“The last RTO who stood around me pickin’ his ass got shot.” He sank into a full squat, questioning Hardin’s order. “Here’s the way combat works, Bulllock. You do what I tell ya, or I kick your ass. Now, fifty percent in the pool.”

“Yes sir.” Hardin tapped on the RTO’s map, causing Ballick to wait for a question. Relieved, as if a problem had been solved, he stared at the bottom of his foxhole.

“Everything you see on that map belongs to Chuck. His favorite targets are GIs carryin’ radios, that’s you, and GIs readin’ maps, that’s also you.” Ballick laid his map in the sand, looking for a reason to pick it up.

* * *

Cap Prisk (C), with a couple of his men in Chuck’s territory, keepin’ low.

At 1523 hours, after seven hours of busting dry brush, the point squad mounted a bald, thirtyfoot plateau, overlooking rice paddies on three sides.

“Tag, stop the parade. Lima’s got a busted ruck.”

“This place don’t feel good, Captain.” Amps had started chewing tobacco.

The company dug in contrary to habit. First Platoon took the northern sector at the finger end of the plateau facing the An Lao River.

Sitting against the trunk of a palm tree on the western rim of the plateau, talking with the Missouri contingent of Second Platoon, scanning the rice paddy, Hardin spotted the field where Andy lost his leg. As he said good-bye again, the image of the dog handler’s outstretched arm appeared on the face of the palm grove, the man’s hand cinched around the leash.

It was Stubbs’ stories that kept this image fresh.

Jerking the leash from the handler’s fist, as if separating him from his dead scout dog might somehow wake him, Hardin found himself dragging Dig-it’s body, all the while listening to Shadow sing “The Shadow of Your Smile.” When the muffled concussion of a buried 105mm artillery shell pushed across the plateau, he ran toward the billowing dust. Jungle boots never weighed so much.

Packrat lay shredded in the bottom of the shell crater, charred with black powder. Reynolds stood without moving, stunned, his frame covered with scraps of his friend. As if awakened he began screaming into the depression, “Oh, God! Oh, God!” gasping and throwing his rage.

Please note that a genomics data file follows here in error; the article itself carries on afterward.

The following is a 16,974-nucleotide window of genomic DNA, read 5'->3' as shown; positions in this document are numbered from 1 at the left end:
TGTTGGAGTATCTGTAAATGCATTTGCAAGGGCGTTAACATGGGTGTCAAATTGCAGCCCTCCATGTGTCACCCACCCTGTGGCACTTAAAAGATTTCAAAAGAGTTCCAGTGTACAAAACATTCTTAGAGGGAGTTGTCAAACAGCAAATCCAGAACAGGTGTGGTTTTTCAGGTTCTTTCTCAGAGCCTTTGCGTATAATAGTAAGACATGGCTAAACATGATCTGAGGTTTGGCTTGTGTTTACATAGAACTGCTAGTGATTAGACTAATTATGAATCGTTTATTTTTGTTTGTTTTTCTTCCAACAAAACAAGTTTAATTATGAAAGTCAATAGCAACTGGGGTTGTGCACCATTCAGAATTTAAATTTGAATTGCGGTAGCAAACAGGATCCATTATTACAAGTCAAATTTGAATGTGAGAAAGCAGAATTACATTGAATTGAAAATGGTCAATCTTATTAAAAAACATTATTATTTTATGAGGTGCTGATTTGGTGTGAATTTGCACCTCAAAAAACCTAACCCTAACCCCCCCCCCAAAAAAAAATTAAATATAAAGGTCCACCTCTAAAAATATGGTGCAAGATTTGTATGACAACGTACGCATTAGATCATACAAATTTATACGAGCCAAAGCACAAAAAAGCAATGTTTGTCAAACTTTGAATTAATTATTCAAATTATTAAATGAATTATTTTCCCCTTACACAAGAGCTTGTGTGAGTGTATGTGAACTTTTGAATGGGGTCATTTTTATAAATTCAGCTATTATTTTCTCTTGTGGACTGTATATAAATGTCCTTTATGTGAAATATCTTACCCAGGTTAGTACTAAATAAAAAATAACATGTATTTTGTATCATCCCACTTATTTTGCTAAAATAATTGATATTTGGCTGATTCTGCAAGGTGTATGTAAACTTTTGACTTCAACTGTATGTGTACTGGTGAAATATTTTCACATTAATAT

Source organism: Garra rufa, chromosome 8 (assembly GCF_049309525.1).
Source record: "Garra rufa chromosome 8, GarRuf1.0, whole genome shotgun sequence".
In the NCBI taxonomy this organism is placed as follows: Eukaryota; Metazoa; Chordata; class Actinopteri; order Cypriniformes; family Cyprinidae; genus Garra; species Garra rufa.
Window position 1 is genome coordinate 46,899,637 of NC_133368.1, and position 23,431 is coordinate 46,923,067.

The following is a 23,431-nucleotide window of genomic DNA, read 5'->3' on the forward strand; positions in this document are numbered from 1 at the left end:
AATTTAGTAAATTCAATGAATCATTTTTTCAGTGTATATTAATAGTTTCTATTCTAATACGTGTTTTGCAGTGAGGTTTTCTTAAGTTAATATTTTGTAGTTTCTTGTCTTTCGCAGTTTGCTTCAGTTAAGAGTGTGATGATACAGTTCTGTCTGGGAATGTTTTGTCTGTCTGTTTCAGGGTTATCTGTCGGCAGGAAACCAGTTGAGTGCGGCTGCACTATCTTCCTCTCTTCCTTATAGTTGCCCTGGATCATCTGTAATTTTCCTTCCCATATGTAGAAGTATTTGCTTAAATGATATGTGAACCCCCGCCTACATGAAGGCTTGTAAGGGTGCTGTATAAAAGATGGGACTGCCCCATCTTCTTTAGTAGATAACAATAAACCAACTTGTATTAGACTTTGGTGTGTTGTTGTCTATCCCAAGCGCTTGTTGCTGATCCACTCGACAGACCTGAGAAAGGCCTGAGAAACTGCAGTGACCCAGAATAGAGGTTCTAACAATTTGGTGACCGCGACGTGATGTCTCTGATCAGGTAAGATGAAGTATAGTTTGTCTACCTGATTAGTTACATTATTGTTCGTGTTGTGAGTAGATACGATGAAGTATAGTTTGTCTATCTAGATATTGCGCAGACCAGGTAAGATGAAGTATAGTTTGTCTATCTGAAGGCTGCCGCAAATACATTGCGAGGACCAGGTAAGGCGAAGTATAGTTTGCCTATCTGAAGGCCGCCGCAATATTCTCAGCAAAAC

Doc Taylor threw a piece of bone fragment into the air. Packrat didn’t notice. He was a lacerated tangle of meat, blood, torn limbs, and blackened flesh. Two medics worked to stop his death – morphine, tourniquets and a poncho.

Stubbs pushed GIs away from the crater – booby traps came in pairs. “Get back to your positions, goddammit!” He yelled again, this time pushing LeCotte and Boyle.

Reynolds placed a cigarette between Packrat’s charred lips and said good-bye. The cigarette waited for him to look away, then fell into the confusion. As if miming the explosion, Reynolds threw his hands into the air. Talking, he lingered near the crater.

“He’s fucked, ain’t he, Doc?”

“Shut up, Reynolds,” Stubbs said, continuing to clear GIs from around the crater.

When the medics pulled Packrate out of the hole, his lifeless body gliding on a poncho, Grumpy screamed and threw his arms into the air. Grump had been standing between Packrat and Reynolds negotiating radio watch schedules. When the booby trap exploded Packrat set sail, flying, waving his limbs and throwing his boots, his helmet arcing from his head.

Struck by the odor of blood, Hardin confronted Stubbs, his voice quietly strained. “Stubbs, if you know I’m makin’ a mistake, ya gotta do somethin’ about it.”

Stubbs lit a cigarette and waited for the smoke to clear his mouth before he spoke. “God damn you, Captain. Shit is gonna get dealt our way and you ain’t gonna stop that. We’re all gonna die. Just that some of us jokers will still be walkin’ when it’s over.”

“Give me a cigarette, Stubbs.” Stubbs gave Hardin the finger and walked away.

* * *

GARY PRISK didn’t research the Vietnam War, he lived it. His six years of active duty as a regular army infantry officer took him through Vietnam as an army paratrooper and ranger as well as to Germany and a teaching stint at the University of California, Davis. Though he became a successful businessman, contractor, and home builder in 1970, with some side trips into teaching college classes in finance, he served in the early 1990s helping coordinate deployment to Saudi Arabia for Desert Storm. Gary holds degrees in engineering and finance from the University of Washington. He has been married since 1966 and he and his wife settled on Bainbridge Island, Washington, in 1972. He began writing in 1988 and is currently working on two high action novels, both about aspects of WWII.

* * *

“Take a full-immersion dip into the hellhole of 1960’s Vietnam. Crawl inside the head of Lt. Edward Hardin and walk the tightrope between sanity and the surreal reality that surround and envelop him. Live with the never ending tension of waiting for the one little mistake that will end it all for you or the men you have sworn to get through today…and the next day…”